Chinese medicine, specifically acupuncture and herbal medicine, have a great deal to offer in the treatment of menstrual disorders. If you can imagine any specific issue with menstruation, be it long, heavy, short, scanty, painful, irregular, we have got you covered.
Diagnosis and treatment of these various manifestations are described and outlined in great detail in our medical texts. Symptoms are explained and practitioners are offered understanding into the physiological (normal) function of the body. Does the category of menstrual irregularity seem somewhat general?
Fret not, specific manifestations of irregular menstruation are also detailed – someone who menstruates every other month, every two months, twice a year? All of these things are discussed in the materials that guide us in the art & science of East Asian medicine!
It’s remarkable how much specific information is provided to practitioners to help assist in ‘adjusting the menses’ in Chinese medicine.
In the west today, many folks are rather disconnected from menstruation (or their period). In ancient China menstruation was viewed as an inroad to understanding the a great deal about the health of the individual. Today, people think something to the effect of “ah, the shorter the better.” I hear, over and over, “my menstruation is great, I barely bleed on my first day, and then by day two and three it’s over.”
In our busy and often tumultuous lives, it can seem like not having the “inconvenience” of much menstruation is a blessing. Chinese medicine would likely share a different story.
What we are exposed to during menstruation actually matters and can greatly affect our health – which sort of begs the question, why do folks often feel like retreating or report irritability before menstruation? Could it be that our tendency for retreat is in fact in alignment with our needs?
Patients describe frustration that at the beginning of their menstruation that they “didn’t feel like doing anything,” or “didn’t make it to the gym.” When this comes up in the treatment room, we’ll often have a conversation about why they could be feeling that way and what the body could be trying to tell us.
It seems almost too simple, but we often forget to foster a dialogue with our bodies rather than just attempting to tell them what to do.
The same is true for folks that are nearing menopause, the frustration at the body for changing it’s pace and course is ubiquitous. Historically, at least in the west, the shift toward the pathologized perception of menopause is profound. Yes, menopause is an incredibly big shift in the body – but we certainly don’t need to avoid it at every cost. Chinese medicine has an incredible way of working with different organ systems to assist in these transitions.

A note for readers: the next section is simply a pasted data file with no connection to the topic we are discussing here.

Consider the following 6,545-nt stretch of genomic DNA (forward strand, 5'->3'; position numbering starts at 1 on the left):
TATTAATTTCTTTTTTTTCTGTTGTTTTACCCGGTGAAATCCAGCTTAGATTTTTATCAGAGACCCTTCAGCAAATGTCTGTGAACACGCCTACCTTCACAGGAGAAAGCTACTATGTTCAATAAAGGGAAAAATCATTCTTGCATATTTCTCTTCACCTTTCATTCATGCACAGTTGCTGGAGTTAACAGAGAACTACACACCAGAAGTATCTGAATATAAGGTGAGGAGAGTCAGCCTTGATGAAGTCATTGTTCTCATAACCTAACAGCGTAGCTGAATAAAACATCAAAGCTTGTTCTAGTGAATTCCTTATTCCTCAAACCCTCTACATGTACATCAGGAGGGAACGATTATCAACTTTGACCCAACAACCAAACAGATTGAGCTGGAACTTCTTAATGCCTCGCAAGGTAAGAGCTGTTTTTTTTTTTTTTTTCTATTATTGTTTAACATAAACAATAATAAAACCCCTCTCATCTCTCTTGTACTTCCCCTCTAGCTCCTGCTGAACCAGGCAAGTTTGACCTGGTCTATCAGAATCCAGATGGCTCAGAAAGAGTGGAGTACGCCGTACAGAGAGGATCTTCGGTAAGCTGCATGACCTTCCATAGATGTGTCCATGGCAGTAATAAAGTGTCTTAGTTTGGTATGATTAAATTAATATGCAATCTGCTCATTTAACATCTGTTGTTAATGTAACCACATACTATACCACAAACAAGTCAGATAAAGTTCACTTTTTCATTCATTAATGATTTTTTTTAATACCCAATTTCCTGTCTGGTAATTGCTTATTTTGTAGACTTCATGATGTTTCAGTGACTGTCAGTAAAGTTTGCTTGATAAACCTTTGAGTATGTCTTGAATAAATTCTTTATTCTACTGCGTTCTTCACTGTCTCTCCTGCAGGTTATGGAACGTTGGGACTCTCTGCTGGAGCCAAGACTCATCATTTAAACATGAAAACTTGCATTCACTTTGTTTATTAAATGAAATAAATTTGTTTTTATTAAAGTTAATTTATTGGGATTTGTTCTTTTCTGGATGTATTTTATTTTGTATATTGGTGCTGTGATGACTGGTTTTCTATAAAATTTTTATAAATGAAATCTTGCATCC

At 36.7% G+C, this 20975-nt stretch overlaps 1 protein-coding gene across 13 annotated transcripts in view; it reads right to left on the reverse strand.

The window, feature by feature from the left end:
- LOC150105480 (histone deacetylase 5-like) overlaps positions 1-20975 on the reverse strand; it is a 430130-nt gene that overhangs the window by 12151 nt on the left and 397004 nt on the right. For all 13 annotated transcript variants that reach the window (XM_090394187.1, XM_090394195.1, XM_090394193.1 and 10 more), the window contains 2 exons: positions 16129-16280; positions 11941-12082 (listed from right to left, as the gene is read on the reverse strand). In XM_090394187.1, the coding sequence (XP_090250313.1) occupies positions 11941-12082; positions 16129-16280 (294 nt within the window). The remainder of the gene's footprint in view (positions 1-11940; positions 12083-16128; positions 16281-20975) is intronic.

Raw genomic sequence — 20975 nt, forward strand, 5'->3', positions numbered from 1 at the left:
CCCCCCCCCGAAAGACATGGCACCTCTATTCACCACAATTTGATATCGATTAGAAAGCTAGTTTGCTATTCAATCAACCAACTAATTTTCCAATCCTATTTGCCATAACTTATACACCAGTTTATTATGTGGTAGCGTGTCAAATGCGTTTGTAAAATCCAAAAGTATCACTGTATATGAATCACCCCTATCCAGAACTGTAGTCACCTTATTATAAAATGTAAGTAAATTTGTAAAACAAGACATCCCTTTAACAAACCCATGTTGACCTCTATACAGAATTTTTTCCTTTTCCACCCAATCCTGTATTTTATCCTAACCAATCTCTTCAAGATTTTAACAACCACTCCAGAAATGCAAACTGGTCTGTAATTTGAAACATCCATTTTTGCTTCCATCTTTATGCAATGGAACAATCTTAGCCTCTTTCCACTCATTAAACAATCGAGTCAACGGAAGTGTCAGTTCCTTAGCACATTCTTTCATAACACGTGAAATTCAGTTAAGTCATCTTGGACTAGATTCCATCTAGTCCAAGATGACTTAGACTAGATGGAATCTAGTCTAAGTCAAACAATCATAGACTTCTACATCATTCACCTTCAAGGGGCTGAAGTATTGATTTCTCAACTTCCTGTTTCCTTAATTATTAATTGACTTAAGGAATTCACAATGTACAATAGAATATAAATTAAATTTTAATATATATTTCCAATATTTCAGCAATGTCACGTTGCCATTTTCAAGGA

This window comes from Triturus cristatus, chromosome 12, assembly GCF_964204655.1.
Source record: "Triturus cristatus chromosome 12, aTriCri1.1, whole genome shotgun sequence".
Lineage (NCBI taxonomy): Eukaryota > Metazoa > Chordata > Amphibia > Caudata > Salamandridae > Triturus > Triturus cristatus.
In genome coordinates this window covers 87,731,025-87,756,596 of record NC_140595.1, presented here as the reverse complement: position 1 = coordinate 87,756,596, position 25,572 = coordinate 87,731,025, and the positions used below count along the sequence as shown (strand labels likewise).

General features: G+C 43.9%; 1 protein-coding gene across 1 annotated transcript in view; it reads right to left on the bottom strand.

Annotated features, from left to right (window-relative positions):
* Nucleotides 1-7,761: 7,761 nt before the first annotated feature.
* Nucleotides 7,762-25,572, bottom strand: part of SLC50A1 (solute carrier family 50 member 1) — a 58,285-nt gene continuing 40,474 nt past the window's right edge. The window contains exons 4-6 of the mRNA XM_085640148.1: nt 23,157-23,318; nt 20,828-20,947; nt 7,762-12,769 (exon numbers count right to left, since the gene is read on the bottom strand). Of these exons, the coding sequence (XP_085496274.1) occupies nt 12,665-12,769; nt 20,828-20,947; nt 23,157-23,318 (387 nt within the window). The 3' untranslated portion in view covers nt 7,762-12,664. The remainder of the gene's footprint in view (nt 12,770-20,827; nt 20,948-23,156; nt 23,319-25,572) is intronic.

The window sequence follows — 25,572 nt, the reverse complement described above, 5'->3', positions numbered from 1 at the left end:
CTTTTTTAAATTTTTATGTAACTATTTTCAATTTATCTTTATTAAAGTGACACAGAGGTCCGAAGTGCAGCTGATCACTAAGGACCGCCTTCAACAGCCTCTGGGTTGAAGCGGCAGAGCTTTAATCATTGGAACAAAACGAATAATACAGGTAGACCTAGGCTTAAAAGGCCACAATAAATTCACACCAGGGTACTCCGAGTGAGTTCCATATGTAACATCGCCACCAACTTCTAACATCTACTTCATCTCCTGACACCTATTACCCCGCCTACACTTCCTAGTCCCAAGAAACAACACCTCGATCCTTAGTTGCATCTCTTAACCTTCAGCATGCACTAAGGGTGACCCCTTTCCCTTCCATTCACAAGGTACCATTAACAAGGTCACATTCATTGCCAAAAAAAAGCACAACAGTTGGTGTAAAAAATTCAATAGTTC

No one needs to be equating the threat of menopause as a deathblow, or thinking that they will shrivel up, or deteriorate.
What I find so enriching about Chinese medicine is that every single time, the opportunity to engage in a deeper way with your own knowing is present. What I mean to say is, Chinese medicine affords us physiological explanations into the many processes that are happening in our body – and often provides an inroad to understanding our lived experience. This is very true for menstrual disorders, issues related to menstruation, hormonal regulation, and much more.
There are many explanations and approaches to the topics discussed in this introductory article. During this series I will attempt to go into various manifestations of these kinds of experiences and explain them from the perspective of Chinese medicine.
I’ll discuss different hormones associated with the arc of a person’s life and explore how Chinese medicine understands these – the bridges between east and west exist. In fact it is striking how for someone who has studied Chinese medicine, to see the overlap in terms and functions within the body.
I am very much looking forward to this exploration myself and I hope you will join me. If there are any specific issues related to menstruation, menopause, and the arc of health of an individual in general that you’d like to see written, please consider commenting or sending us an email. I’d love to know what you want to hear./?php // If comments are open or we have at least one comment, load up the comment template //if ( comments_open() || '0' != get_comments_number() ) : // comments_template(); //endif; //?>